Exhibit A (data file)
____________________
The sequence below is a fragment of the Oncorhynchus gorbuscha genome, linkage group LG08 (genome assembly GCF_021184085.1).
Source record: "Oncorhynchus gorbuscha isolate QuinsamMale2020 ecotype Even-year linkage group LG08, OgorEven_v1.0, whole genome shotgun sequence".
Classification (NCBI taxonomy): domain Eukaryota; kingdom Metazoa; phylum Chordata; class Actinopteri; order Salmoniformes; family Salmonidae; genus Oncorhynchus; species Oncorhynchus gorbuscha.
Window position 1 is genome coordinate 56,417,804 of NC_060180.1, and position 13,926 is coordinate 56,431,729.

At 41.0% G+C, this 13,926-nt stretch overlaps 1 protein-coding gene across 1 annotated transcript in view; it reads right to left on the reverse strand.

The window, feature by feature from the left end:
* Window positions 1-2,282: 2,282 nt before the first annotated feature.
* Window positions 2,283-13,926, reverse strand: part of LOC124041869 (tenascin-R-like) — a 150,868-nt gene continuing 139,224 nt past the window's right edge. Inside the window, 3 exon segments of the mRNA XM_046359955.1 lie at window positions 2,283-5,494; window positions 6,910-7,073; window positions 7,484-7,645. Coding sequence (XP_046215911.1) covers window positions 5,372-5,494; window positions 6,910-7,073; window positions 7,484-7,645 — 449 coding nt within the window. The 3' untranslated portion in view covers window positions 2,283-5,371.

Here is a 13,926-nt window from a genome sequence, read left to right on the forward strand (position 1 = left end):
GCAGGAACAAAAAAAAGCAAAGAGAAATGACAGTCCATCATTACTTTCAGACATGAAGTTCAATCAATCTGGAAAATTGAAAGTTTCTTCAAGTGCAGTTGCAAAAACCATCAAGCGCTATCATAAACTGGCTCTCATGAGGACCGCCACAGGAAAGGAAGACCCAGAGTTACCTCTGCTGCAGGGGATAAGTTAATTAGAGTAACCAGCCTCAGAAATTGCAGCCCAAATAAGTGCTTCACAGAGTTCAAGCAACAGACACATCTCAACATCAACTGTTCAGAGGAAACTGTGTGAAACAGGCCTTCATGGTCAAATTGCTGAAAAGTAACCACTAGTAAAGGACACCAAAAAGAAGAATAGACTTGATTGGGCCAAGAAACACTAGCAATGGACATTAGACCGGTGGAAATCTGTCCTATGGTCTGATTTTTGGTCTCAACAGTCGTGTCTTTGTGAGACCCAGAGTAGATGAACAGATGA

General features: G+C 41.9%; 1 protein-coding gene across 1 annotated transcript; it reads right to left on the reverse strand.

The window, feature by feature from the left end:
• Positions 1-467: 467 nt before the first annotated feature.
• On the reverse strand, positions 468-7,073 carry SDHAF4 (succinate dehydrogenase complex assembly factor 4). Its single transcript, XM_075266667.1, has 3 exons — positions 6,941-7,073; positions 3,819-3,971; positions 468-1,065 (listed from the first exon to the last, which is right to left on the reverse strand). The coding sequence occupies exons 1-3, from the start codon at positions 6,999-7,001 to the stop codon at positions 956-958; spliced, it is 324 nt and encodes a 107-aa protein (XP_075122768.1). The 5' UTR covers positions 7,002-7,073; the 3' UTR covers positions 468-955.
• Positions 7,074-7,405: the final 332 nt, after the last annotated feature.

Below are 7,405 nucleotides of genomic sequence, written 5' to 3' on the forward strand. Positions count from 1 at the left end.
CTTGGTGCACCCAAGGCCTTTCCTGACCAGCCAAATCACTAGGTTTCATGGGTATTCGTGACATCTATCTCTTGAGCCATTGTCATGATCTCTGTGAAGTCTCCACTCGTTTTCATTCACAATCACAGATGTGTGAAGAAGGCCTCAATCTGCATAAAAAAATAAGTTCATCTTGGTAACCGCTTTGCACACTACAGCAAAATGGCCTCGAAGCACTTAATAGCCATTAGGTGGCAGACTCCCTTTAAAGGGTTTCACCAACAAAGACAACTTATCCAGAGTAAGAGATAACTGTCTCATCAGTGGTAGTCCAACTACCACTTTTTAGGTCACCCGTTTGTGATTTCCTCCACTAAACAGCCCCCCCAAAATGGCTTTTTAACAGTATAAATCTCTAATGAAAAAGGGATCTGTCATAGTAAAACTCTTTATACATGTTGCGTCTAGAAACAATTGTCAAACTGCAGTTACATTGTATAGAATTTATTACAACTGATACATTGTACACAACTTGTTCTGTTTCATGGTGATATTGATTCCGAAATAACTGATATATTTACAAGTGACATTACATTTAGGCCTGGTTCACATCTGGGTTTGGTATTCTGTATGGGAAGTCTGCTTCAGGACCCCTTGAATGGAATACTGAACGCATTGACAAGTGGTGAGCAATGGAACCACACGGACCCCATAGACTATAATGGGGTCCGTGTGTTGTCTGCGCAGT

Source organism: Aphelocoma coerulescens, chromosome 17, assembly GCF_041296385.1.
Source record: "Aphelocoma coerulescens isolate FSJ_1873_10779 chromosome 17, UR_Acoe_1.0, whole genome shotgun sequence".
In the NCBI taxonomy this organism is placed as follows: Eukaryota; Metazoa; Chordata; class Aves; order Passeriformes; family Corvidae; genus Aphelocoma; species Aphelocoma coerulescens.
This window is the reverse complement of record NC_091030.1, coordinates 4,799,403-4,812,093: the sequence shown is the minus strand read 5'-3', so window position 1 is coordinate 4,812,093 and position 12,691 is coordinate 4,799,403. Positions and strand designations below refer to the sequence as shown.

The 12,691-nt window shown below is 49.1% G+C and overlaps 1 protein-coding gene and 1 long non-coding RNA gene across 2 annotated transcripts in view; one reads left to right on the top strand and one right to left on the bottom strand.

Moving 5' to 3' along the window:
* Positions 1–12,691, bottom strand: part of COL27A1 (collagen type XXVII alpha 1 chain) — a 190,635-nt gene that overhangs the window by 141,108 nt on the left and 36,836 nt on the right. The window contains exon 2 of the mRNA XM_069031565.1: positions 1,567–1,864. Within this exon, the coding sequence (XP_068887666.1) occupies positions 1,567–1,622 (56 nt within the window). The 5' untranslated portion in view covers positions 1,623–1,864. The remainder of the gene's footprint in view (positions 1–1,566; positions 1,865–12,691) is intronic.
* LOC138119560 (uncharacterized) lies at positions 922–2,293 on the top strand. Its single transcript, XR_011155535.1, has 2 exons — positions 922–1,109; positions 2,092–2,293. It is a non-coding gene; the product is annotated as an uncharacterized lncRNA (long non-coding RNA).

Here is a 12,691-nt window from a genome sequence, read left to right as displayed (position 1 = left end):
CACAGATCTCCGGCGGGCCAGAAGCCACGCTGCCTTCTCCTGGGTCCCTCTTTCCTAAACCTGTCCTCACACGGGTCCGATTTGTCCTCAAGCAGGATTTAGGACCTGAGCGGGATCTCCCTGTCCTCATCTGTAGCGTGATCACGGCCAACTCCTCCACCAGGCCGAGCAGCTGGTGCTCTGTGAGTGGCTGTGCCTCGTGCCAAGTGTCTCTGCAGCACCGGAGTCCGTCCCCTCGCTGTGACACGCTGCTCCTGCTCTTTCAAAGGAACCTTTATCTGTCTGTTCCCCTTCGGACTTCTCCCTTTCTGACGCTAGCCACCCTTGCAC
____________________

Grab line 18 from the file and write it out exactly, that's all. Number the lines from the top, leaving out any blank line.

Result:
Source organism: Aphelocoma coerulescens, chromosome 17, assembly GCF_041296385.1.